Christian Yogi

For the past year or so I have been on a journey of health and fitness. I looked at myself in the mirror one day and realized I was not treating my body with the level of respect it deserves, being a masterpiece of the Father, temple of the Holy Spirit, and worth the Son’s death on a cross. So I began watching what I eat and going to the gym regularly. I have definitely seen some improvements, and I think at the end of time, when I have to give my accounting for what I have done with God’s resources, I hope he finds me a good steward of my body. But this post isn’t really about my entire fitness story, it is about a relatively new aspect of my fitness journey: yoga. I know you are probably thinking, “Can Catholics do yoga?” Well I haven’t read anything that says no, I’ve checked the Scriptures, Catechism, and Vatican writings. I haven’t found anything that says a Catholic cannot do yoga. What I have found is a quote from Pope Francis saying that yoga, among other things, does not lead us to God. My question for that statement is, does my morning commute lead me to God?

It is my opinion, that you get what you put into things. If I spend my morning commute praying a Rosary, contemplating that days readings, or doing an examination of conscience, then I have just baptized my morning commute. I’ve turned it from something dead and uneventful, and turned it into a spiritual expression and devotion to God. In the same way, yoga practiced without Christ in one’s heart, is a waste of an hour. I use the word baptize purposefully. We are all dead to sin before we are baptized. But by God’s grace we receive the gift of the Holy Spirit and then are able to draw into deeper relationship with our Father in Heaven. Does that mean we were not touched by God before we were baptized? No, all things in existence only exist because God allows it to. God is omnipotent and omnipresent, EVERYTHING is touched by God. We just have to find him.

That is a Catholic practice, finding God in all people and circumstances. Jesus tells us to love our neighbor and the Church teaches the way we do that is by seeing that our neighbor is also made in the image of God. The Church is against the death penalty no matter how heinous the crime, because who are we to deny someone the opportunity of repentance and reconciliation? Because of this, I baptize my yoga practice. Where Buddhist yogis use “om” as a mantra, being the sound that started the universe, I have “Jesus, I trust in you,” the words of St. Faustina. Where Hindu yogis meditate to clear their mind, I meditate to drill down on the great m
ysteries of our faith like the incarnation.

I never want to avoid something because someone says it isn’t from God, I’d rather find God in it. I love Harry Potter, sorcery is strongly against all Christian teachings. Yet I watch it because I find my Lord in a young man willing to sacrifice himself for the good of his friends. Rather than locking ourselves in our beautiful stained-glass towers, maybe we should see what other people are doing and show them how Christ has been trying to touch them through it. God is everywhere, including yoga, we just have to find him.

3 Components of Courtship: God

The purpose of a courtship is to determine if the Lord is calling two people into the vocation of marriage with one another. So obviously, God has to be at the center of the relationship. Keeping the Lord at the heart of your courtship allows for greater discernment, trust, and appreciation for the other person. If Jesus is at the center of your life, and he is at the center of a young man’s life, then Christ will also be in the center of your courtship, and more importantly at the center of a marriage. Relationships and marriages today are tough to maintain and only by the grace of God can lasting marriages be made. You both need to know that your strength comes form the Lord and that it is he who brings two people together.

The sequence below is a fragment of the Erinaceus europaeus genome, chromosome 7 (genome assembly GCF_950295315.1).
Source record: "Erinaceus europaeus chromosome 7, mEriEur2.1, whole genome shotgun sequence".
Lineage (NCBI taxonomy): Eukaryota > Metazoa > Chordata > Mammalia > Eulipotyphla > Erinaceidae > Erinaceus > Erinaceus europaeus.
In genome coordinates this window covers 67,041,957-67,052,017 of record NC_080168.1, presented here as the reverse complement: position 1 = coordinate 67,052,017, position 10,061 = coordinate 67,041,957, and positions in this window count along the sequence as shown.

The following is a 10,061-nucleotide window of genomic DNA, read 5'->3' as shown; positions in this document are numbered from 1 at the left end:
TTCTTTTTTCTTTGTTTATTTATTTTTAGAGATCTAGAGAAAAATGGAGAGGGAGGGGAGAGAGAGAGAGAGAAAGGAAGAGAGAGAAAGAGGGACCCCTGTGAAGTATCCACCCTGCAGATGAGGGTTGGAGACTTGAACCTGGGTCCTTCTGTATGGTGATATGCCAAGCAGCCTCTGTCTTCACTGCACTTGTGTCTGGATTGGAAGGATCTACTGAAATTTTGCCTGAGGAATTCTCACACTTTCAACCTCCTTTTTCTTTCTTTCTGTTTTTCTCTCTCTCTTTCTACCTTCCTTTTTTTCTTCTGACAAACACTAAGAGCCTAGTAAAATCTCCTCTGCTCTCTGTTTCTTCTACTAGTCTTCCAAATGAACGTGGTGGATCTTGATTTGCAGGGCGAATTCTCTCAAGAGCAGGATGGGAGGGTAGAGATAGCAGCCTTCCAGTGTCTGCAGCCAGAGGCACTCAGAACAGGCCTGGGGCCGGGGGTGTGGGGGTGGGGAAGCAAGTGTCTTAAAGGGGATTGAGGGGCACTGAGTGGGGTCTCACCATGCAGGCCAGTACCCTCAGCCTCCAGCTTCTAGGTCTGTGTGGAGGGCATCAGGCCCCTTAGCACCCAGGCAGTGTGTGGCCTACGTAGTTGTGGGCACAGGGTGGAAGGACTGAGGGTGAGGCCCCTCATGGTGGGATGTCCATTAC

So what exactly does this look like in a courtship? Eucharist is the source and summit of our faith so attending Mass together would be a good opportunity to allow Christ into the heart of your relationship. Sitting next to each other and enjoying the Sacrifice of the Mass can bring two people together spiritually in a way that nothing else can. Not to mention, you can also discuss Father’s homily on your next date. Holy hours are also a great way to place Eucharist at the center of your life. Although, there is no talking in Chapel, there is an intimacy to be shared between the two of you and the Lord in quiet prayer.
Try going to church events together and reading spiritual books. These events can draw you guys into deep conversation about how the Lord is working in your lives as individuals and as a couple. Bible study I think is another great way to connect hearts. I have written a courtship bible study for you guys to get to know one another better. The link is below. Studying God’s word can reveal to both of you the importance God puts on the Sacrament of Holy Matrimony.
You need to pray separately, with your families, and as a couple. Always remember that it is God who brings two people together, not family, not mutual friends, not common interest, Christ alone. And by his grace, the two of you will be able to discern his will in your lives and, if it is in his will, for the two of you to be together for the rest of your lives.

 

In the comments below, let me know what you think about courtship and God. Also, subscribe because tomorrow I will be hosting a linkup for all you bloggers. Thanks for stopping by and have a sparkly day!